Saturday, July 30, 2016

Responding to Rosalinda Randall

What does a writer do when she runs out of words? She borrows an intelligent article from her friend, Rosalinda, who talks sense and politeness in spite of some people's rudeness and ignorance.
by Joyce Oroz
July 2016

Summer is a great time to dine outdoors, take a walk around the neighborhood, or take a day off. Whatever you do, I hope you're enjoying it.

We've all heard it; management sets the tone for behavior, productivity, and morale. Well then, why are there so many bad bosses out there? Why do they get away with bad behavior?

Send me a note about a boss's bad behavior. In the meantime, here are the top three transgressions that are sure to cause bad blood among employees:

1) Gossip. When the boss has a loose tongue, tosses about his/her personal opinions, talks about other managers, or divulges confidential information, it is a recipe for distress, mistrust, and an easy way to create employee cliques. You can bet that no one will be running to him/her to discuss anything of a personal nature!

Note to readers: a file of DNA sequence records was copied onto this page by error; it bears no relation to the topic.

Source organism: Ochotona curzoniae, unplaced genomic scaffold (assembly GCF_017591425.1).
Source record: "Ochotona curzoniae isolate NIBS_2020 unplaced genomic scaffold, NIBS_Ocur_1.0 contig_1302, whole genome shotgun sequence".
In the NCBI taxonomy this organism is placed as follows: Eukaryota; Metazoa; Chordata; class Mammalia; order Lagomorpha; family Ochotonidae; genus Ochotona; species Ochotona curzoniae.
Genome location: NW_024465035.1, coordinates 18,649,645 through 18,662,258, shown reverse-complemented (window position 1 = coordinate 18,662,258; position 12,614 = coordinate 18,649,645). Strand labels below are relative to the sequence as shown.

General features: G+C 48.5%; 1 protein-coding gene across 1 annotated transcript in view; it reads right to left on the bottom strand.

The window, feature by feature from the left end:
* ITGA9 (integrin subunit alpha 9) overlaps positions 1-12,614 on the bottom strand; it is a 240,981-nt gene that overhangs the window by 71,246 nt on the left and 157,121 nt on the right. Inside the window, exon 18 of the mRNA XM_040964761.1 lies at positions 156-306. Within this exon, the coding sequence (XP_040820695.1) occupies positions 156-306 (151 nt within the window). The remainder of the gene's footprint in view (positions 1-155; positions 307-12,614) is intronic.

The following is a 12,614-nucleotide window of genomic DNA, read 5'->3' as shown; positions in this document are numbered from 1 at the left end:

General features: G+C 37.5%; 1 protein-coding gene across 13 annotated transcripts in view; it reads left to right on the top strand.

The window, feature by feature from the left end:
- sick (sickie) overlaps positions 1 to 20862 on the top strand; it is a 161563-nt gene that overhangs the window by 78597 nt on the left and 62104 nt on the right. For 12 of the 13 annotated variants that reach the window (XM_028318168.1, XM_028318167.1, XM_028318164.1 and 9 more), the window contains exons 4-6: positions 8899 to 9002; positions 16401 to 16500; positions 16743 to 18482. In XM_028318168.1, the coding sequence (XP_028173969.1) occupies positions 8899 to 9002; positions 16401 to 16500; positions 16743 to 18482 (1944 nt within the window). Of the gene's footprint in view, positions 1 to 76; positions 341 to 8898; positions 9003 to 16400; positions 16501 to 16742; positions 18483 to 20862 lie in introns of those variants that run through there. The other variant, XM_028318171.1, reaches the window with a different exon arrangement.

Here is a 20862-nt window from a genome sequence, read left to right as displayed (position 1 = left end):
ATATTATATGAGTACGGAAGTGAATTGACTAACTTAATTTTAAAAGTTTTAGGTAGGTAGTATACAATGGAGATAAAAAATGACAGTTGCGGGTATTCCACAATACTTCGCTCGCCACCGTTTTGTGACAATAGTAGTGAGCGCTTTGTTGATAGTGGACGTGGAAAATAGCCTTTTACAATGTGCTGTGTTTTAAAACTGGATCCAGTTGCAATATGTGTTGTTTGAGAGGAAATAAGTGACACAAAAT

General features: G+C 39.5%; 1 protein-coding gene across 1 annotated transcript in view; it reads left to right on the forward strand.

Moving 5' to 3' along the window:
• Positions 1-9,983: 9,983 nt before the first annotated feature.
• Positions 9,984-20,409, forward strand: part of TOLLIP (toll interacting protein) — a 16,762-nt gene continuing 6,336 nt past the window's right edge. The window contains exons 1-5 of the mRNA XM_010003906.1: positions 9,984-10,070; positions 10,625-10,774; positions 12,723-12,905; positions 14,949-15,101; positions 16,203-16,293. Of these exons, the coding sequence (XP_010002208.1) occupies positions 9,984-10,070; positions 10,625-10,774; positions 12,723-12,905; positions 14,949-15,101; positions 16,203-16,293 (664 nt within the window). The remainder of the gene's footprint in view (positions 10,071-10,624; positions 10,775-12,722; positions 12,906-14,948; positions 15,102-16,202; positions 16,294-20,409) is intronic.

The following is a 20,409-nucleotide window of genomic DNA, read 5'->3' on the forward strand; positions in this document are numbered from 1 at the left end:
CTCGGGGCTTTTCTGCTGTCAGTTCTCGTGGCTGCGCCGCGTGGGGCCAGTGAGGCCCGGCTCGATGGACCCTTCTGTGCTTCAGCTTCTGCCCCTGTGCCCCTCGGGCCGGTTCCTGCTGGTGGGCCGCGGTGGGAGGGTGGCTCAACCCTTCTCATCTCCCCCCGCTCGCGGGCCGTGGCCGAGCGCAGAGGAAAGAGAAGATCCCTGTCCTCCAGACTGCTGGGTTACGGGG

2) Favoritism. When the boss favors one of his/her staff members, it will place all others on alert. Whether it's meeting with them behind closed doors, whispering in the hall, or meeting outside work hours, you can bet the others are wondering if they're missing out. Will they receive the same consideration for a promotion?  Additionally, this can create bad blood between the favored employee and coworkers.
3) Misuse of position is when the boss is chronically late or takes extra long lunches, expects staff to handle personal matters, uses intimidation to "motivate" employees, asks staff to lie or falsify information for him/her. HR might begin to wonder why the mad rush on "transfer requests."

If the criticism is coming from your boss, take it easy before responding. Think about it. Request to meet privately. Listen. Remain open and objective.

Blatant: You don't really think you have what it takes to get that job, do you?
Response: You might be right, but I've decided to go for it anyway - or -   I guess I'll find out.  (You just took the ornery wind out of their sail.)

Subtle:  I guess you haven't started that diet yet.
Response: No, but thanks for your interest. - or -   What do you mean? (A bit cheeky; they'll back-peddle so fast. And it could be fun to watch.)

The best response to criticism is a calm response. 

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Note: My advice is general and may not suit your particular situation. In addition, there is usually more than one way to handle a dilemma.
If you enjoyed reading this, please pass it on to your colleagues and friends.
Thank you. 

Kind regards,

Rosalinda Randall

Civility & Etiquette Speaker, Trainer, Media Source, Author
T: 650.871.6200